Other new AAS winners for 2002 in the bedding plant category include:

(by Allen Owings, from the Ornamental and Turfgrass E-Mail, LSU).

CONCERNS OF SMALL-BUSINESS NURSERY OWNERS

ANLA polled its small-business members on some of the biggest industry concerns. Labor shortage and estate taxes seemed to be their biggest problems. 77% of respondents stated they had difficulty finding labor and more than 75% said they would use a more simplified H-2A program if it were available. Almost 90% said they would be affected by estate taxes currently in place. http://www.anla.org

(From NMPRO e-mail, Todd Davis, Editor).

EXTENSION PLANT PATHOLOGY REPORT

Jackie Mullen, Extension Plant Pathology Specialist-Auburn
Jim Jacobi, Extension Plant Pathology Specialist-Birmingham

2001 MAY PLANT DISEASES SEEN IN
THE PLANT DIAGNOSTIC LAB AT AUBURN
May was generally good for plants and diseases, with normal rainfall (or slightly above normal) in most parts of the state. Some parts of the southern state sections were below normal in rainfall.

May-July tend to be our busiest months and this past May was typically busy with 154 plant samples.

Oak leaf blister has been more prevalent than in the previous dry years. The leaf spots usually are slightly puckered with one leaf side being concave and one side being convex. Some oak species are characteristically more puckered than others. This leaf spot disease (as with most leaf spot diseases on large trees) is not a serious threat to the overall health status of the tree. Severe leaf spot may cause early leaf fall. Leaf fall after mid July does not typically significantly affect the tree's health. Leaf fall before July will cause some weakening of the tree, but established trees will refoliate later in the season or the following spring. Several early leaf falls over consecutive years will weaken the tree and could cause decline problems. Sanitation of fallen leaves in the fall is always a good idea, although, with this disease, some spores lodge in bark crevices until they germinate next spring. With small trees, protective fungicides are recommended, with application at bud swell next spring. See the Ala. Pest Management Handbook.

Take-all patch was noted on centipede, St. Augustine, and zoysia. Patchy areas tend to yellow and thin out due to decay lesions of stolons and roots. See ANR-823.

Diseases Seen at the Auburn Plant Diagnostic Lab in May
PLANTDIAGNOSISCOUNTY
AmaryllisBacterial Soft RotCalhoun
AmaryllisFusarium Bulb RotCalhoun
BermudaBrown Patch (Rhizoctonia)Montgomery
BermudaSpring Dead Spot (Gaeumannomyces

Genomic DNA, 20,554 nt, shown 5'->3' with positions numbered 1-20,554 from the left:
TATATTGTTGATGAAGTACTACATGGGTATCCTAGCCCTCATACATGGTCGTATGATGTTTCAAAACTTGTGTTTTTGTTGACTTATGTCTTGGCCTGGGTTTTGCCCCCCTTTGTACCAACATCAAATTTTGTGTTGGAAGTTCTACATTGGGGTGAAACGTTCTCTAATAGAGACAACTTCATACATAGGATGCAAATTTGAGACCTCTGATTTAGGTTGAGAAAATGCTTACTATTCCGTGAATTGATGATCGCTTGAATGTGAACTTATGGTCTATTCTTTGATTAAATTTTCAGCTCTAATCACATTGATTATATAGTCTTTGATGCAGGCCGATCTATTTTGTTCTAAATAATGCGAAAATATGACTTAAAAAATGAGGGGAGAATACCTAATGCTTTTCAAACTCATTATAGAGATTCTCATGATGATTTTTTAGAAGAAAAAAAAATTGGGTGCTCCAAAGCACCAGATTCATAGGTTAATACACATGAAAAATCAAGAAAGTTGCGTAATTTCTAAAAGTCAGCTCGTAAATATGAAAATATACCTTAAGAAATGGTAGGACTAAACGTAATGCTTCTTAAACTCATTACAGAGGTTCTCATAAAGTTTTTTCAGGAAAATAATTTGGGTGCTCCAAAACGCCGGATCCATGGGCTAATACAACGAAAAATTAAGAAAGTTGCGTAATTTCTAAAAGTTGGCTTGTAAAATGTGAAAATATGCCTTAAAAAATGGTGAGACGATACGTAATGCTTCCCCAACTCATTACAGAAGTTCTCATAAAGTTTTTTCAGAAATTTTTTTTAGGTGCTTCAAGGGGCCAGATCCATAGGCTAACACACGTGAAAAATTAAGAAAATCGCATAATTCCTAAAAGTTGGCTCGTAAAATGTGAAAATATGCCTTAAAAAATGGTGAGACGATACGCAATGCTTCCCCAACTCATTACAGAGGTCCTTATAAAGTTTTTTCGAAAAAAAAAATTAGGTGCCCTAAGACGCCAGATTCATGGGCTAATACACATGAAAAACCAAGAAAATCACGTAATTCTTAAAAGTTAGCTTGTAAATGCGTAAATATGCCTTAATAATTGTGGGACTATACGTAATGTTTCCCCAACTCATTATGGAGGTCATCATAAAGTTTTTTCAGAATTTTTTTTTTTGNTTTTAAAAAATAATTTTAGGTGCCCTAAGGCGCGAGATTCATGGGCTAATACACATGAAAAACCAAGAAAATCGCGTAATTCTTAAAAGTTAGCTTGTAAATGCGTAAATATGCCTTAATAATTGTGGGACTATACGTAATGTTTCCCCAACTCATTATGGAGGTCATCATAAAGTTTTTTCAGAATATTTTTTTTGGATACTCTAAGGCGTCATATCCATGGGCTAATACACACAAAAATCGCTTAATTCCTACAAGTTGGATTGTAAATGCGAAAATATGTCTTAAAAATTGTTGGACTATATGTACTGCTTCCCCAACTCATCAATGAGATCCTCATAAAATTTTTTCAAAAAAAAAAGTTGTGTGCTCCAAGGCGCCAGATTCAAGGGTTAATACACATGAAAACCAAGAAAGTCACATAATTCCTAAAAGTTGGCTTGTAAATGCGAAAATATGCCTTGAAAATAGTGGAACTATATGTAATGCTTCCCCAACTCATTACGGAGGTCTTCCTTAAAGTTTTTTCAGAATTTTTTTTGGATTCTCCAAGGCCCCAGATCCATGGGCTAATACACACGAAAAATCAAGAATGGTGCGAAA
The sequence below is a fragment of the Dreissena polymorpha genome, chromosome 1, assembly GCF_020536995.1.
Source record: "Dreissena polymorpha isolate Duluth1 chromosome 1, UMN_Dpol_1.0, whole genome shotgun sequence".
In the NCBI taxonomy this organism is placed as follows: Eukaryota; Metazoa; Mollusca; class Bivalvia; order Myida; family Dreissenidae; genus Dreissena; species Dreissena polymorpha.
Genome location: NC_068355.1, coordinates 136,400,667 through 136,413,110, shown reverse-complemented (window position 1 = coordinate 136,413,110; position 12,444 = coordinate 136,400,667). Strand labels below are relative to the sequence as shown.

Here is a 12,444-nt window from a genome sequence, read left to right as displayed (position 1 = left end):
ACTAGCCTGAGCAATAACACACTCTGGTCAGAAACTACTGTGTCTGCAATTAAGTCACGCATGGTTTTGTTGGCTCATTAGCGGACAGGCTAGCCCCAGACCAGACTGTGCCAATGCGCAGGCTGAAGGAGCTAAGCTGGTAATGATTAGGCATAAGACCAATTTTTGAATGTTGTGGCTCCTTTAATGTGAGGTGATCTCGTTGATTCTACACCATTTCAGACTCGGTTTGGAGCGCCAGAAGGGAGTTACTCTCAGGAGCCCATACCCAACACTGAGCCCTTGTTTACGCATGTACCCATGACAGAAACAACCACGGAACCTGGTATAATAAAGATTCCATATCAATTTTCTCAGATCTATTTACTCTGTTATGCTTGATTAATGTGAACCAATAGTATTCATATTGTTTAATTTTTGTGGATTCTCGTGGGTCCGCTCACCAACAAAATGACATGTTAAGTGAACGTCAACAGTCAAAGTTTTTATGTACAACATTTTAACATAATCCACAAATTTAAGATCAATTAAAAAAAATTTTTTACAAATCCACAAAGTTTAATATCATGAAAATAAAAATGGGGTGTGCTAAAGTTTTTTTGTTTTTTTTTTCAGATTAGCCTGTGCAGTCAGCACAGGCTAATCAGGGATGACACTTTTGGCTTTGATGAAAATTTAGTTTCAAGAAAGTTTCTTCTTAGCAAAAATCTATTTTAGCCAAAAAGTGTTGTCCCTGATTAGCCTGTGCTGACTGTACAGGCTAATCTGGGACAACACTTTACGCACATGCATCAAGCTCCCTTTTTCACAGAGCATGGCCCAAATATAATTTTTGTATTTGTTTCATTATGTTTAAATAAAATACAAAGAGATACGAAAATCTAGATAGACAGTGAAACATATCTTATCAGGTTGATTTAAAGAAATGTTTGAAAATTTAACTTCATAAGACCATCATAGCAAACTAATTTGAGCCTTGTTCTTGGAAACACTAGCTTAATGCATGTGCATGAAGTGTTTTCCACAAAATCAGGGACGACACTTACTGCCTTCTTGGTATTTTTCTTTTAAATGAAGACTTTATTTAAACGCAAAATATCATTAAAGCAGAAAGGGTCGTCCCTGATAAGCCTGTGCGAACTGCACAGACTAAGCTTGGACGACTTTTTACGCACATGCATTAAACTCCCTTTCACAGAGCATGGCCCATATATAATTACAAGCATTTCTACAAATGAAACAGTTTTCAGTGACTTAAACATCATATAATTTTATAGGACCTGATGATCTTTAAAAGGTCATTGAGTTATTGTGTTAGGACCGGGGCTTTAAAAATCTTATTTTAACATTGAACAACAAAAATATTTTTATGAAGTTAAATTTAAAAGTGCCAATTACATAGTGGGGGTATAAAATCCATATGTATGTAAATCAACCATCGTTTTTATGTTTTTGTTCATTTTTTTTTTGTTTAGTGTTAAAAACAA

graminis var graminis
)
Jefferson, Pickens
CentipedeTake-all Patch (Gaeumannomyces graminis var graminis) Clarke, Covington, Shelby
CrabappleCedar Apple Rust (Gymnosporangium juniperae-virginianae)Lee
DaylilyCercospora Leaf SpotMarshall
FescueAnthracnose (Colletotrichum)Cullman
FescueBrown Patch (Rhizoctonia)Madison
IrisAnthracnose (Colletotrichum)Lee
IrisBacterial Soft Rot (of Corm)-RhizomeCalhoun
JuniperFusarium Needle BlightCullman
LiriopeAnthracnose (Colletotrichum)Houston
MaplePythium Root RotElmore
Maple, JapanesePythium Root RotLimestone
MarigoldBacterial Leaf SpotLee
OakOak Leaf Blister (Taphrina)Lee, Montgomery
PearFireblight (Erwinia amylovora)Montgomery
PetuniaPhytophthora Crown RotLimestone
Pine, LoblollyNeedle Rust (Coleosporium)Tuscaloosa
RoseBotrytis Blossom BlightMobile
SnapdragonPhytophthora Crown & Root RotGeneva
St. AugustineTake-all Patch (Gaeumannomyces graminis var graminis) Barbour, Colbert, Houston,Lee, Pike, Tallapoosa, Tuscaloosa
WillowRust (Melampsora)Mobile
ZoysiaBrown Patch (Rhizoctonia solani)Covington, Cullman
ZoysiaPythium Foliage & Root DecayMontgomery
ZoysiaTake-all Patch (Gaeumannomyces graminis var graminis) Tuscaloosa
*County locations for nursery/greenhouse problems are not reported.

2001 MAY PLANT DISEASES SEEN IN
THE PLANT DIAGNOSTIC LAB AT BIRMINGHAM
Rainfall and temperatures in May were slightly above average, providing favorable conditions for plant diseases. Of the 120 samples during May, problems related to the drought and cold winter temperatures continue to be very common. Two of the common diseases seen were azalea gall (or leaf gall) and Phytophthora blight on petunia. Azalea gall is caused by the fungus, Exobasidium vacinii and infects leaves, blossoms, and occasionally young twigs and shoots. Developing leaves and flowers are thickened, fleshy and distorted. As the galls develop, they become white or pink with masses of spores being produced. In addition to azalea, rhododendron and blueberries are also susceptible to this disease. A similar disease occurs on camellia and is caused by the fungus Exobasidium camelliae. The most practical control in the landscape is to hand remove and destroy all galled leaves before they become white or pink with spores. See ANR-942, 'Azalea Gall', for more information on controlling this disease; including a list of azalea cultivars that are resistant to infection. Phytophthora blight was seen on several 'wave' petunia samples brought to the lab. This disease is very hard to control and persists in infected beds for several years. Possible replacements for petunia and vinca (also very susceptible) in Phytophthora-infected beds include ageratum, begonia, celosia, coneflower, geranium, marigold, scabosia, thyme, verbena, and zinnia. See ANR-1023, 'Diseases of Annual Vinca in the Greenhouse and the Landscape', for more information.